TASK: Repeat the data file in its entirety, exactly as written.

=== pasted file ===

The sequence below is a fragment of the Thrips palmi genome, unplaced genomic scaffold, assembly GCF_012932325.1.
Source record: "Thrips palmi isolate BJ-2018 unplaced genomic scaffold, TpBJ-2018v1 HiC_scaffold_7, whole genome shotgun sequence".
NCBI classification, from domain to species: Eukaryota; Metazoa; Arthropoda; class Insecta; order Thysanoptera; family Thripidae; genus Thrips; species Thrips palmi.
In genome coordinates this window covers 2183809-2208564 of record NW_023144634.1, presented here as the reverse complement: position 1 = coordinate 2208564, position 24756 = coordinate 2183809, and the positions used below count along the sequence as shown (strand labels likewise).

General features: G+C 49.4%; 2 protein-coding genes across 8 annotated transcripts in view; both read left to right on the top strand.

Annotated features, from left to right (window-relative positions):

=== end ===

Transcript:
The sequence below is a fragment of the Thrips palmi genome, unplaced genomic scaffold, assembly GCF_012932325.1.
Source record: "Thrips palmi isolate BJ-2018 unplaced genomic scaffold, TpBJ-2018v1 HiC_scaffold_7, whole genome shotgun sequence".
NCBI classification, from domain to species: Eukaryota; Metazoa; Arthropoda; class Insecta; order Thysanoptera; family Thripidae; genus Thrips; species Thrips palmi.
In genome coordinates this window covers 2183809-2208564 of record NW_023144634.1, presented here as the reverse complement: position 1 = coordinate 2208564, position 24756 = coordinate 2183809, and the positions used below count along the sequence as shown (strand labels likewise).

General features: G+C 49.4%; 2 protein-coding genes across 8 annotated transcripts in view; both read left to right on the top strand.

Annotated features, from left to right (window-relative positions):